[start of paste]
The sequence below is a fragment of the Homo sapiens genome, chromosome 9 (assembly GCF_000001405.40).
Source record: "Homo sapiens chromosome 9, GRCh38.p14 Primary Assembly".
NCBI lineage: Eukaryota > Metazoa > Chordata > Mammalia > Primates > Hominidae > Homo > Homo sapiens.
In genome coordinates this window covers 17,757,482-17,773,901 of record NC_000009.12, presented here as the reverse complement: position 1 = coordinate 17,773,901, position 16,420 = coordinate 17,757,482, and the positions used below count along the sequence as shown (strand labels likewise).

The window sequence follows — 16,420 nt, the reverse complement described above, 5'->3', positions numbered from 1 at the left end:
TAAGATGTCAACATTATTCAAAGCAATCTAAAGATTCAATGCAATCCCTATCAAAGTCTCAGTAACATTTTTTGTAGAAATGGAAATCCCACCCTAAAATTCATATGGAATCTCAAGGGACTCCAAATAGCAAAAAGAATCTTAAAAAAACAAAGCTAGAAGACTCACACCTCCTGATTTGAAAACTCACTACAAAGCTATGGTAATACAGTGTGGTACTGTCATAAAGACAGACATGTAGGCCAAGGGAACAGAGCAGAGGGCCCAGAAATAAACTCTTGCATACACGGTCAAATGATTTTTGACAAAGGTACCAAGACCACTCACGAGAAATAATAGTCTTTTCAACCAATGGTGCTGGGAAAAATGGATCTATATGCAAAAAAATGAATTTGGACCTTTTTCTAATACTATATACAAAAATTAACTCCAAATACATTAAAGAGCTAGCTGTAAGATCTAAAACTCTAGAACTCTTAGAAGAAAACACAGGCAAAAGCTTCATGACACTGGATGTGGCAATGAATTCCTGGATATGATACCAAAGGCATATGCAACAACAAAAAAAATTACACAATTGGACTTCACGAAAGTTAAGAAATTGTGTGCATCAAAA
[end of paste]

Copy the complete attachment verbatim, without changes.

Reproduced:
The sequence below is a fragment of the Homo sapiens genome, chromosome 9 (assembly GCF_000001405.40).
Source record: "Homo sapiens chromosome 9, GRCh38.p14 Primary Assembly".
NCBI lineage: Eukaryota > Metazoa > Chordata > Mammalia > Primates > Hominidae > Homo > Homo sapiens.
In genome coordinates this window covers 17,757,482-17,773,901 of record NC_000009.12, presented here as the reverse complement: position 1 = coordinate 17,773,901, position 16,420 = coordinate 17,757,482, and the positions used below count along the sequence as shown (strand labels likewise).

The window sequence follows — 16,420 nt, the reverse complement described above, 5'->3', positions numbered from 1 at the left end:
TAAGATGTCAACATTATTCAAAGCAATCTAAAGATTCAATGCAATCCCTATCAAAGTCTCAGTAACATTTTTTGTAGAAATGGAAATCCCACCCTAAAATTCATATGGAATCTCAAGGGACTCCAAATAGCAAAAAGAATCTTAAAAAAACAAAGCTAGAAGACTCACACCTCCTGATTTGAAAACTCACTACAAAGCTATGGTAATACAGTGTGGTACTGTCATAAAGACAGACATGTAGGCCAAGGGAACAGAGCAGAGGGCCCAGAAATAAACTCTTGCATACACGGTCAAATGATTTTTGACAAAGGTACCAAGACCACTCACGAGAAATAATAGTCTTTTCAACCAATGGTGCTGGGAAAAATGGATCTATATGCAAAAAAATGAATTTGGACCTTTTTCTAATACTATATACAAAAATTAACTCCAAATACATTAAAGAGCTAGCTGTAAGATCTAAAACTCTAGAACTCTTAGAAGAAAACACAGGCAAAAGCTTCATGACACTGGATGTGGCAATGAATTCCTGGATATGATACCAAAGGCATATGCAACAACAAAAAAAATTACACAATTGGACTTCACGAAAGTTAAGAAATTGTGTGCATCAAAA